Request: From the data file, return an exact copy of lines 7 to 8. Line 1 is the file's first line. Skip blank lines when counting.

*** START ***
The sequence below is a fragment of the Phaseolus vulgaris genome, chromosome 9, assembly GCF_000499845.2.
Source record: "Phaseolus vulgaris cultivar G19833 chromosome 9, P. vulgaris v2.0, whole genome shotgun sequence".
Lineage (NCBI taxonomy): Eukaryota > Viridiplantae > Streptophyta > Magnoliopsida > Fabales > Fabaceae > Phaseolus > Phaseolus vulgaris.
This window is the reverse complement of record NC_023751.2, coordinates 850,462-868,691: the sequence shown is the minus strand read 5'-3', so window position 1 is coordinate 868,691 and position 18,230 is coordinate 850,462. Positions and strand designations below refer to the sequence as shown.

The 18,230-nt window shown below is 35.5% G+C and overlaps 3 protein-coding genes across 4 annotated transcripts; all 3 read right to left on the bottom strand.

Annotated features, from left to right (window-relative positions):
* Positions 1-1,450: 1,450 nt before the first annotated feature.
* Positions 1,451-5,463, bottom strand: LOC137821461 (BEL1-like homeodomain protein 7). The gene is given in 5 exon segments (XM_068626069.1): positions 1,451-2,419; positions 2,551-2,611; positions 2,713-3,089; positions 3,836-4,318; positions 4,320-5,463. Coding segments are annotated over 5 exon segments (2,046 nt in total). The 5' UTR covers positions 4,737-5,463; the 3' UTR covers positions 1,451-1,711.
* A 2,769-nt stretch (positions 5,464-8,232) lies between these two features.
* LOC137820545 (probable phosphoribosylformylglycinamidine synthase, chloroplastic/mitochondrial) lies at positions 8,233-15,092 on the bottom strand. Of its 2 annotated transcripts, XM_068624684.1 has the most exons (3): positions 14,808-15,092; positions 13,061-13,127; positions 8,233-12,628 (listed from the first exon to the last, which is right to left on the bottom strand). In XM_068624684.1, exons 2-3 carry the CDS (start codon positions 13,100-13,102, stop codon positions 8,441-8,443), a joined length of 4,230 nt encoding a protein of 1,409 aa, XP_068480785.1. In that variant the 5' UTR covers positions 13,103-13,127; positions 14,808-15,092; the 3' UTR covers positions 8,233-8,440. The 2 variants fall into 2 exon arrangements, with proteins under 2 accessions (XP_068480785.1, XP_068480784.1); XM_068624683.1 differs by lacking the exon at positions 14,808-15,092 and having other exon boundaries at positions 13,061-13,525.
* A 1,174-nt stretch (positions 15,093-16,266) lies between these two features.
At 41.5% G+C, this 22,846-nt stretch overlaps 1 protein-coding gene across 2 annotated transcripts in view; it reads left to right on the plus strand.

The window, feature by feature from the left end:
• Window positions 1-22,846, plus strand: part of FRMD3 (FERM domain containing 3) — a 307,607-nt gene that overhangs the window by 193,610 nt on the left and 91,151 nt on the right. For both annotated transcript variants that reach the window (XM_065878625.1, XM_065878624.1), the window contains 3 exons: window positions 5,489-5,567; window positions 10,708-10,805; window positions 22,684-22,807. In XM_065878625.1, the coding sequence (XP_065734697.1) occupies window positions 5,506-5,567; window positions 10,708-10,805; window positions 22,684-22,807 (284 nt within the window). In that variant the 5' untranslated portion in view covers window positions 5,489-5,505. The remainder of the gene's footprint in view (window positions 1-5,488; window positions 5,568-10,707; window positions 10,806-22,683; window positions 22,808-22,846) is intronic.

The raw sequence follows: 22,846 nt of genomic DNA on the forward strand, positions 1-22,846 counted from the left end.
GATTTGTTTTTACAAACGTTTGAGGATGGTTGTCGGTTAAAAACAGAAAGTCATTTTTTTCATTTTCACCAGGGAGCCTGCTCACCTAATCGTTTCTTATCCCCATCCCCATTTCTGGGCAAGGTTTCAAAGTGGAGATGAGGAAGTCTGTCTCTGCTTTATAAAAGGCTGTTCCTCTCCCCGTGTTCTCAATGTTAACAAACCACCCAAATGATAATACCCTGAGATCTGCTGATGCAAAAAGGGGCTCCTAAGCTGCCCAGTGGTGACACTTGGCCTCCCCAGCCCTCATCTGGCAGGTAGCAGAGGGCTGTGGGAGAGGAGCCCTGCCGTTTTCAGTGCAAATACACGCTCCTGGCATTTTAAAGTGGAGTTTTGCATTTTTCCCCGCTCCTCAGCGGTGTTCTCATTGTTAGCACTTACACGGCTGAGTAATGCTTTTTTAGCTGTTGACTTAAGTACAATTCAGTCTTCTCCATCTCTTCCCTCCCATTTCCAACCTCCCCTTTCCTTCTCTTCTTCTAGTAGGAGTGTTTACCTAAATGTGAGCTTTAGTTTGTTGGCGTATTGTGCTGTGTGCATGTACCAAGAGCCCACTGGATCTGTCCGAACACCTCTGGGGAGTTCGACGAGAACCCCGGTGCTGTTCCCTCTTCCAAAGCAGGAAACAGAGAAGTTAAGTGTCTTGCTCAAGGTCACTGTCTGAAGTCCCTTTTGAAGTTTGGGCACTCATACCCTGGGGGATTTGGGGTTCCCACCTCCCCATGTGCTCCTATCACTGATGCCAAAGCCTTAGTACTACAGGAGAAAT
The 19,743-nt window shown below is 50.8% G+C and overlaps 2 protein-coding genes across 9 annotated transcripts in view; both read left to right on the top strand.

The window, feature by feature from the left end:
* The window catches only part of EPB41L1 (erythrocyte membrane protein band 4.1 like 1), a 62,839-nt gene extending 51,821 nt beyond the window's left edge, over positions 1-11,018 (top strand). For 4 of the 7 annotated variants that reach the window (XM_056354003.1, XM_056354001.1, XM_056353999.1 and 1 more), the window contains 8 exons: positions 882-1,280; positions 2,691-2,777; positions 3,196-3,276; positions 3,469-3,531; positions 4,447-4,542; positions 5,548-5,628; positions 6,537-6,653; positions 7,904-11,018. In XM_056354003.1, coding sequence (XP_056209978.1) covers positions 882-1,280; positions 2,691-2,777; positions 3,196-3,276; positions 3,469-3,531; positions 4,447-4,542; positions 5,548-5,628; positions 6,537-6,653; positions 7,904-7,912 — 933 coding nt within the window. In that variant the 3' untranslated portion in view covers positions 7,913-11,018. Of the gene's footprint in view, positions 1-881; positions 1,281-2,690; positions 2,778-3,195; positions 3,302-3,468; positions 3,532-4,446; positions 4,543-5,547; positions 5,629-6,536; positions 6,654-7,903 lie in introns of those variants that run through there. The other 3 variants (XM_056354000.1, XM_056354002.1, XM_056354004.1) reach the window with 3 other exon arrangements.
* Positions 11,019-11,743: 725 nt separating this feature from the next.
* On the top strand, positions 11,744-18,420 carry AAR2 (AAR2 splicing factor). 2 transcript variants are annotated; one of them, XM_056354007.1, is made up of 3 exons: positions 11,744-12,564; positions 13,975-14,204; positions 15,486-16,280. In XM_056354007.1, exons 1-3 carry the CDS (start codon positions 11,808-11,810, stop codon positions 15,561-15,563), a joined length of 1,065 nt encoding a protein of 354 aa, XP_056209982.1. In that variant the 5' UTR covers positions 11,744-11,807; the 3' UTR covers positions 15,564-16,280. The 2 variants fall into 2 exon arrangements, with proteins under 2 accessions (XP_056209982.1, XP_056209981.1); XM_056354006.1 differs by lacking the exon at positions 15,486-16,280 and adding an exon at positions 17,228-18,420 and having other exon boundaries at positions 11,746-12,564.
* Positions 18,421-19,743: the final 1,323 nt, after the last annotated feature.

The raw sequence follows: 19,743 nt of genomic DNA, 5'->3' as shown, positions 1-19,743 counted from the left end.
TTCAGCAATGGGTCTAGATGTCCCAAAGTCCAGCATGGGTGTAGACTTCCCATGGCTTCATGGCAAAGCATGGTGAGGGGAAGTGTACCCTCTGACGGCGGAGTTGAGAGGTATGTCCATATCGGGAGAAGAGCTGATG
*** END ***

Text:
* Positions 1-1,450: 1,450 nt before the first annotated feature.
* Positions 1,451-5,463, bottom strand: LOC137821461 (BEL1-like homeodomain protein 7). The gene is given in 5 exon segments (XM_068626069.1): positions 1,451-2,419; positions 2,551-2,611; positions 2,713-3,089; positions 3,836-4,318; positions 4,320-5,463. Coding segments are annotated over 5 exon segments (2,046 nt in total). The 5' UTR covers positions 4,737-5,463; the 3' UTR covers positions 1,451-1,711.